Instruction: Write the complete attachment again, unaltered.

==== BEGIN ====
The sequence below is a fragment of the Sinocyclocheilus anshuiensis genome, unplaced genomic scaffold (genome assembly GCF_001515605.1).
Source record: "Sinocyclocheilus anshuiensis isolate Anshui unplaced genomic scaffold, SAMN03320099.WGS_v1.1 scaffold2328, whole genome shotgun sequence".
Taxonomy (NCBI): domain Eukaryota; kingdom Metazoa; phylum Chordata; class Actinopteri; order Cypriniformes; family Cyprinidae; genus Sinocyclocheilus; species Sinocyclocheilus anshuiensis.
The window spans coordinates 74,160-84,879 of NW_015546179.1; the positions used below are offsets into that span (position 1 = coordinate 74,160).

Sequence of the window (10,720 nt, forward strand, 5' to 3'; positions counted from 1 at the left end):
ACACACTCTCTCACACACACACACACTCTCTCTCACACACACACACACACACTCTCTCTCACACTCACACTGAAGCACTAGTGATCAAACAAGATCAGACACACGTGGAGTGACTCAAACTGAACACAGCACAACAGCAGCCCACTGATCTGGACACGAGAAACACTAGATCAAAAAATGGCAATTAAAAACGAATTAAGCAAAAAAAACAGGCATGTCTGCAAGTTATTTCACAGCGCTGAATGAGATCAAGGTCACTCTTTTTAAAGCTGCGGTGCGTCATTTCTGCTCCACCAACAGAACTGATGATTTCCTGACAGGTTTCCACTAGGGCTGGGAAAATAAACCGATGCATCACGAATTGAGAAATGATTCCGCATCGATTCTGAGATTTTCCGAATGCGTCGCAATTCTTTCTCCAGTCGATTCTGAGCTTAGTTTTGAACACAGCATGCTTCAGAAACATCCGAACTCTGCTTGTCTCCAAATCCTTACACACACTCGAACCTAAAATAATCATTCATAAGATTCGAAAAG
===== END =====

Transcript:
The sequence below is a fragment of the Sinocyclocheilus anshuiensis genome, unplaced genomic scaffold (genome assembly GCF_001515605.1).
Source record: "Sinocyclocheilus anshuiensis isolate Anshui unplaced genomic scaffold, SAMN03320099.WGS_v1.1 scaffold2328, whole genome shotgun sequence".
Taxonomy (NCBI): domain Eukaryota; kingdom Metazoa; phylum Chordata; class Actinopteri; order Cypriniformes; family Cyprinidae; genus Sinocyclocheilus; species Sinocyclocheilus anshuiensis.
The window spans coordinates 74,160-84,879 of NW_015546179.1; the positions used below are offsets into that span (position 1 = coordinate 74,160).

Sequence of the window (10,720 nt, forward strand, 5' to 3'; positions counted from 1 at the left end):
ACACACTCTCTCACACACACACACACTCTCTCTCACACACACACACACACACTCTCTCTCACACTCACACTGAAGCACTAGTGATCAAACAAGATCAGACACACGTGGAGTGACTCAAACTGAACACAGCACAACAGCAGCCCACTGATCTGGACACGAGAAACACTAGATCAAAAAATGGCAATTAAAAACGAATTAAGCAAAAAAAACAGGCATGTCTGCAAGTTATTTCACAGCGCTGAATGAGATCAAGGTCACTCTTTTTAAAGCTGCGGTGCGTCATTTCTGCTCCACCAACAGAACTGATGATTTCCTGACAGGTTTCCACTAGGGCTGGGAAAATAAACCGATGCATCACGAATTGAGAAATGATTCCGCATCGATTCTGAGATTTTCCGAATGCGTCGCAATTCTTTCTCCAGTCGATTCTGAGCTTAGTTTTGAACACAGCATGCTTCAGAAACATCCGAACTCTGCTTGTCTCCAAATCCTTACACACACTCGAACCTAAAATAATCATTCATAAGATTCGAAAAG